By Bahman Aghai Diba, PhD International Law of the Sea
Presidents of Caspian Sea countries signing the agreement on August 12
(photo by Islamic Republic News Agency)
The share of Iran from the Caspian Sea will be the smallest part of this body of water. None of the other littoral states (Russia, Azerbaijan, Turkmenistan and Kazakhstan) of the Caspian Sea is ready to accept anything more than this for Iran. At the same time, the Iranian part of the Caspian Sea (almost 13 percent of the Caspian Sea) has not any important oil and gas resources that is so far identified by any method. Even if new and economical resources of oil and gas are found in this sector in future, their exploration and exploitation requires high investment and technology (this sector is the deepest part of the Caspian Sea). Iran has none of them in the proper level. Again, if it has any of them, it would be easier and more profitable for Iran to use them in other places (such as the Persian Gulf). Therefore, it is possible to say: Caspian Sea has not high economic priority for Iran.
On the other hand, the Caspian Sea and its littoral states can pose a security threat for the regime of Iran. Most of the Caspian littoral states are very interested in having good relations with the Western, especially the US, government and companies. Azerbaijan Republic is an ally of the US and it has very close relations with Israel. In recent years, when the issue of a possible attack against Iran has been discussed, Azerbaijan is named as a possible route for this. Kazakhstan and Turkmenistan attach great importance to the Western companies for development of their resources in the Caspian Sea.
While conflicts between Iran and US is still widespread and peaceful solutions for removing the conflicts are not so promising due to the policies of the Iranian regime (the US and its allies want Iran to stop regional interfering and support of terrorism) , the possibility of confrontation is growing. If this happens, the Caspian littoral states, except then Russia, will be in the opposite side of Iranian regime. For the same reason, the regime in Iran that attaches the highest priority to its survival, is more concerned about the military-security issues in The Caspian Sea, rather than resources in the seabed or even Iran's share of the whole area. The regime in Iran has been using every legal and political occasion, to block the presence on non-littoral states, especially the US, in the Caspian Sea, with cooperation of the Russians who have similar worries. Iran and Russia have used all meetings of the Caspian littoral states in the last twenty years or so to put pressures on the other Caspian sates to keep the West out of the region.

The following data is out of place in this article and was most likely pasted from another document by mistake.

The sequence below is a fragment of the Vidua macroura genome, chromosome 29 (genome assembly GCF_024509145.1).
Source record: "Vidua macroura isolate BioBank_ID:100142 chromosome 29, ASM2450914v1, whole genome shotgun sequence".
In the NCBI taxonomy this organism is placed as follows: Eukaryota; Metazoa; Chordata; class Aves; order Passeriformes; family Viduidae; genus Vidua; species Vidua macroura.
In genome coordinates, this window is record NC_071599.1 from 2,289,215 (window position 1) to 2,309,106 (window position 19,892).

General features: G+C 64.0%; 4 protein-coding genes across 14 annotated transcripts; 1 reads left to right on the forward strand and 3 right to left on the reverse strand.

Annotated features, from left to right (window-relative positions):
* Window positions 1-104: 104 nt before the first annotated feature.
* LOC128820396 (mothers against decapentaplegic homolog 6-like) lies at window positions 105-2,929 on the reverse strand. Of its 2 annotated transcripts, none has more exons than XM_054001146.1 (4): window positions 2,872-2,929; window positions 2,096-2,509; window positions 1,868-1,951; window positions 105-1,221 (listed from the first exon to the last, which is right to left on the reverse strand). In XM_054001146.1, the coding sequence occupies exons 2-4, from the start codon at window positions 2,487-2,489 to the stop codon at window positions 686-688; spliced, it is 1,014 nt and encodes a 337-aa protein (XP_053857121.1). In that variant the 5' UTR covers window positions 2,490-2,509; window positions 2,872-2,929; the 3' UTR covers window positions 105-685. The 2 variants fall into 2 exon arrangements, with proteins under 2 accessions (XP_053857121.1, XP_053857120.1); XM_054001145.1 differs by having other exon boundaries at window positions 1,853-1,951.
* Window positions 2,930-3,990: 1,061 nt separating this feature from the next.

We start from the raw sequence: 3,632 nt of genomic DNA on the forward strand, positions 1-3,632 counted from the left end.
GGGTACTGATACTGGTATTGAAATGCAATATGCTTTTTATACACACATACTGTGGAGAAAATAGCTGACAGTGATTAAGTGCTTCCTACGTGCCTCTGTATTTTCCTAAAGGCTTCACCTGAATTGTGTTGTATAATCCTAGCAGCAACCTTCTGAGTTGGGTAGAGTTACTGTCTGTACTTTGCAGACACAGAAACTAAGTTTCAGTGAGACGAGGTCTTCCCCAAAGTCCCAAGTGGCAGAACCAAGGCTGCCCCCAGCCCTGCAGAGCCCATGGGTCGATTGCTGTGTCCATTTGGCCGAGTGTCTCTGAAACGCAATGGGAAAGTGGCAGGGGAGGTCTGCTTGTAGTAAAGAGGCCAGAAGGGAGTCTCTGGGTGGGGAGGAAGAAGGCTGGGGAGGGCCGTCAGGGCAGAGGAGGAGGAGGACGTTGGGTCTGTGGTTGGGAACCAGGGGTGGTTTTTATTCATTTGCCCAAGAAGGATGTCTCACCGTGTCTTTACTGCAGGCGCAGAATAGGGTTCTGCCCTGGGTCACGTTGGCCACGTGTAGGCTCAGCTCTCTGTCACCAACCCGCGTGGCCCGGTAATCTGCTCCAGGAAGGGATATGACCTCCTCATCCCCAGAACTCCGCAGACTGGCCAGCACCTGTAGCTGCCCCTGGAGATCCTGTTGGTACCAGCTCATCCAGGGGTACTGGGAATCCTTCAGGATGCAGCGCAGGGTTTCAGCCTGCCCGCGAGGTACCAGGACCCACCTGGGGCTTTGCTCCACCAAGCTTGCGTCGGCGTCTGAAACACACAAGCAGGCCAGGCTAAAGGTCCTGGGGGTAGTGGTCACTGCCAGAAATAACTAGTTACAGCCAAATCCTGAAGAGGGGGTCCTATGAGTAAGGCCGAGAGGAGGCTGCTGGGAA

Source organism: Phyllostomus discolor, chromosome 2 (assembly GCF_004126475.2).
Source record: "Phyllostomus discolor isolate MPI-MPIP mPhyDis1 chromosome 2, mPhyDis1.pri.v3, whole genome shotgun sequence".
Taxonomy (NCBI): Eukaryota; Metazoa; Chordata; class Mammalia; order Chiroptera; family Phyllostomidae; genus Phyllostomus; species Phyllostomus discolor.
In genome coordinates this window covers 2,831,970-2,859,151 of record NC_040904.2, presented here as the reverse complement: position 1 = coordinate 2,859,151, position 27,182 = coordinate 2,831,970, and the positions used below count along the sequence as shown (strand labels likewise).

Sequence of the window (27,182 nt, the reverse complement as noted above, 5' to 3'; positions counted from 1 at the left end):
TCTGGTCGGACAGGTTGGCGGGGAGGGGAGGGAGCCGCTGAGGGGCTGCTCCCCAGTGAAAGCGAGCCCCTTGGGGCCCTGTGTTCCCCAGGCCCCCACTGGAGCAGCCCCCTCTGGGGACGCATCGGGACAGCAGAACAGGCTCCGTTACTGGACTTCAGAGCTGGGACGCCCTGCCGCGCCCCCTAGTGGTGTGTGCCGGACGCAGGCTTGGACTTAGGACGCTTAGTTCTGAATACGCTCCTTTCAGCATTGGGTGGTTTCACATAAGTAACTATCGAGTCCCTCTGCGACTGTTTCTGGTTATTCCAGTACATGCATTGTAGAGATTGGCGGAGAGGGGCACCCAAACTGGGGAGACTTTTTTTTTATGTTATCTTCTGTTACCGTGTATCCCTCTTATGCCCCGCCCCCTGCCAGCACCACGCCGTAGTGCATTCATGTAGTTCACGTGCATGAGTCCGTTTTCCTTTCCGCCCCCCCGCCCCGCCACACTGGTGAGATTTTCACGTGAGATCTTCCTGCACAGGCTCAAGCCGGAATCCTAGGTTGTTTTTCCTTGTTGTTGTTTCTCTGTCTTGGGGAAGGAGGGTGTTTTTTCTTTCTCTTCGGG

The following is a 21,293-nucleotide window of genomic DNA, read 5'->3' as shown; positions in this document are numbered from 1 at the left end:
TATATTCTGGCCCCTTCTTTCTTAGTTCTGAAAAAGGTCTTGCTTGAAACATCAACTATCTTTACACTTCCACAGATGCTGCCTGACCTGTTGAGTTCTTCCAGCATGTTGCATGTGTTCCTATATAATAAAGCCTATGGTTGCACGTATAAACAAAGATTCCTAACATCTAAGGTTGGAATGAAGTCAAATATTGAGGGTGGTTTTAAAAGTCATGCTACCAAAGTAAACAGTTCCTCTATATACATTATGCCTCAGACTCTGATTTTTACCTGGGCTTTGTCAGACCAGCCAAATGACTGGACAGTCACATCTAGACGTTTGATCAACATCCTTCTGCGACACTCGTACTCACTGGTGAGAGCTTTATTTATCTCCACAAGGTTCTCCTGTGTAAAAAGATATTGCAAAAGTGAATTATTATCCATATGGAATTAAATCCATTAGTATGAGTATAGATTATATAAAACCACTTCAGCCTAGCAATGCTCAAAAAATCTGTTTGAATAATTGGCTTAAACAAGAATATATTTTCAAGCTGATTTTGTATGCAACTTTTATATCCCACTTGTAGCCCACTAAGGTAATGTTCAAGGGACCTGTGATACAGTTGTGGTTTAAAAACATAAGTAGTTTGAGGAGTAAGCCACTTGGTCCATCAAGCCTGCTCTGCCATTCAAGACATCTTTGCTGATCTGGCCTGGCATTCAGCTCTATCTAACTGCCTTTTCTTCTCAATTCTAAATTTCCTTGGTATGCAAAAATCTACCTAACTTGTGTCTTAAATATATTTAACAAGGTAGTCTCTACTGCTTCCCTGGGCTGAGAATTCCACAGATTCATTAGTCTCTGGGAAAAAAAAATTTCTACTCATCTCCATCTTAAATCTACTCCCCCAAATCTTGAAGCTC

The recently concluded Convention on the Legal Status of the Caspian Sea, has
not really anything about the most important issue that it was supposed to
address: the legal regime of the Caspian Sea or in fact what belongs to whom in
the area. Some of the relevant officials of the states have indicated that
these matters such as the criteria for delimitation of the national sectors of the
Caspian littoral states, will be determined in other documents later. If
so, what was the hurry to conclude an agreement which is not solving the
problem? The answer is in the chapters of the new convention prohibiting
the presence of non-littoral sates in the Caspian Sea and the commitments of the
littoral states not to let their territory in the Caspian Sea (without knowing
where it is exactly) to be used for attacking others.
Bahman Aghai Diba, PhD International Law of the Seas, is the author of several books. His latest books were published in 2011:
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